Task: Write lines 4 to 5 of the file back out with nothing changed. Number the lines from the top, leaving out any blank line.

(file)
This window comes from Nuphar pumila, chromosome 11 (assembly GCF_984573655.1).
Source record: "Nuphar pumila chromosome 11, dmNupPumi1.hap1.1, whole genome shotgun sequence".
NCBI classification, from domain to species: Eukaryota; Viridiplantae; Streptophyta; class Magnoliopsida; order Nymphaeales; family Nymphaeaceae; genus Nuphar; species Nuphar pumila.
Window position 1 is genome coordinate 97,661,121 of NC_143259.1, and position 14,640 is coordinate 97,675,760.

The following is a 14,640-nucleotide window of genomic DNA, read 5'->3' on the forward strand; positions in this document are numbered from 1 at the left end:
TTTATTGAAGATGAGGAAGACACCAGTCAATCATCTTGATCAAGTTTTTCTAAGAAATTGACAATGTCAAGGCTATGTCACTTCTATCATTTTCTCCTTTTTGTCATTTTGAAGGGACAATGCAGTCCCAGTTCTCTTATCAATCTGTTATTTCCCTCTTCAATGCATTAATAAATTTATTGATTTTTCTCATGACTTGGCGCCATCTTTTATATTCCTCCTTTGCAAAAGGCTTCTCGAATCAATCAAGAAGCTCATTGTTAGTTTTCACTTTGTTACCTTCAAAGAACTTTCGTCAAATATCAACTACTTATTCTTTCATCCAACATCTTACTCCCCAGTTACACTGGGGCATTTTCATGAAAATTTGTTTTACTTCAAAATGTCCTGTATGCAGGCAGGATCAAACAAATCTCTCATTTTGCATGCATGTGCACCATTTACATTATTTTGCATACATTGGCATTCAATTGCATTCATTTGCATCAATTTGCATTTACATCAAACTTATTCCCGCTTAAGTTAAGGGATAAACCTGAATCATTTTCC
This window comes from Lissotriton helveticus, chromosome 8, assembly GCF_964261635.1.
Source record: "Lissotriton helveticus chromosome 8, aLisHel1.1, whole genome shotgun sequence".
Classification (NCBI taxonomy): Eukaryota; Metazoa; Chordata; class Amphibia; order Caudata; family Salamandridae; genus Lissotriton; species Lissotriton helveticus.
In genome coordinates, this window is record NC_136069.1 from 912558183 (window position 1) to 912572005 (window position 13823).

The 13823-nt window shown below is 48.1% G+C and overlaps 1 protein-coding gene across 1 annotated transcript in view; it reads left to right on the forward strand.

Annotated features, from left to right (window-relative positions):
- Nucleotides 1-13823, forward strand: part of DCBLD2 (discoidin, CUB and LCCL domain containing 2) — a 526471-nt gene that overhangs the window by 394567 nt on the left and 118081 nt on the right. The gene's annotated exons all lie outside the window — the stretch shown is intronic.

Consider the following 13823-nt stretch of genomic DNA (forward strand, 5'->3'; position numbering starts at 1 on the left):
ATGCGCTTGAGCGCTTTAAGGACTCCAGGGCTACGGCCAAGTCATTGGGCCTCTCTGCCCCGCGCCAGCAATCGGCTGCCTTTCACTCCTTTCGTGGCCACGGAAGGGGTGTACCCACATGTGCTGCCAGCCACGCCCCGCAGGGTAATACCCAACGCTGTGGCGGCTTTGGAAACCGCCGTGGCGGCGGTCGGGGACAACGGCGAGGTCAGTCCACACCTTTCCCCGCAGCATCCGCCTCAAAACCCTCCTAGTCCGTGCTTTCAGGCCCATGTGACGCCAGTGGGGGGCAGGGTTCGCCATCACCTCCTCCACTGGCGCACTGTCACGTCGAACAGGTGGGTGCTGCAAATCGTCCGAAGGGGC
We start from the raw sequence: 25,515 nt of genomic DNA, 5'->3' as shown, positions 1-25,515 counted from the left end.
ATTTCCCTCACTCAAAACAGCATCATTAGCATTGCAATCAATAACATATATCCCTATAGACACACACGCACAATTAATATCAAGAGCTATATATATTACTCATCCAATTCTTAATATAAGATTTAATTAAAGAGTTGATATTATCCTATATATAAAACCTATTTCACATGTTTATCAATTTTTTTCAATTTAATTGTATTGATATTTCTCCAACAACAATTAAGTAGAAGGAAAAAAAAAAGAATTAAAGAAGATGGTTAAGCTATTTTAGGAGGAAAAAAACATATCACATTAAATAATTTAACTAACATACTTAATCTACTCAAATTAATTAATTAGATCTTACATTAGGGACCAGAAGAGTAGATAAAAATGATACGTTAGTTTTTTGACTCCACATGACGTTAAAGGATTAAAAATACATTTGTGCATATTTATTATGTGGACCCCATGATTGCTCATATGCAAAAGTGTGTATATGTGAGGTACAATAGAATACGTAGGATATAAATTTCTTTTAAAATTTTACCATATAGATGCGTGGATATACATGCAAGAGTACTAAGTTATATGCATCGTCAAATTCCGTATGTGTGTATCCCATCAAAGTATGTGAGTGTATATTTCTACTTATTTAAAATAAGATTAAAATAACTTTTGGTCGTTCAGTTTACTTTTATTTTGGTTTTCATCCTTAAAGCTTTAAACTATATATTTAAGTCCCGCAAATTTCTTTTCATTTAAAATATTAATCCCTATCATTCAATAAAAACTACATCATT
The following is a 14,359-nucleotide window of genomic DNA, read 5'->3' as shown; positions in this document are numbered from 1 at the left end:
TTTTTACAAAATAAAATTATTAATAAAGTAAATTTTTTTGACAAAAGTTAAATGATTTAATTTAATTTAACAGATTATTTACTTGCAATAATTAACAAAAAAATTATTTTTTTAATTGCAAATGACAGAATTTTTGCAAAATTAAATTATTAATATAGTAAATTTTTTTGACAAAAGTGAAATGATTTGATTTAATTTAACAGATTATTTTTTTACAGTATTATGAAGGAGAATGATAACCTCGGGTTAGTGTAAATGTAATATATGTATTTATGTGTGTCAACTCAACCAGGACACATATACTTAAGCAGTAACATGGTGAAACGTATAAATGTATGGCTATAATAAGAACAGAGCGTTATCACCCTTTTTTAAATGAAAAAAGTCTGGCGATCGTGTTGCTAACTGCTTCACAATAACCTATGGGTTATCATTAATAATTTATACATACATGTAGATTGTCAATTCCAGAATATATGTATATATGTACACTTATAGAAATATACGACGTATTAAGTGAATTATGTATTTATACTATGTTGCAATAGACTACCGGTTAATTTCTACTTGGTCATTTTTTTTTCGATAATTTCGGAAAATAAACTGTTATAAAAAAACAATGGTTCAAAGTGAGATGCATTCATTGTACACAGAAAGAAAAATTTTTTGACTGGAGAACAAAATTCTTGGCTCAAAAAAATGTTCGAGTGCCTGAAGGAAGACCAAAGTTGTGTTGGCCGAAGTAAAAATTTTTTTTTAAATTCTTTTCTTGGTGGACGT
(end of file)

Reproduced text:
Window position 1 is genome coordinate 97,661,121 of NC_143259.1, and position 14,640 is coordinate 97,675,760.

The following is a 14,640-nucleotide window of genomic DNA, read 5'->3' on the forward strand; positions in this document are numbered from 1 at the left end: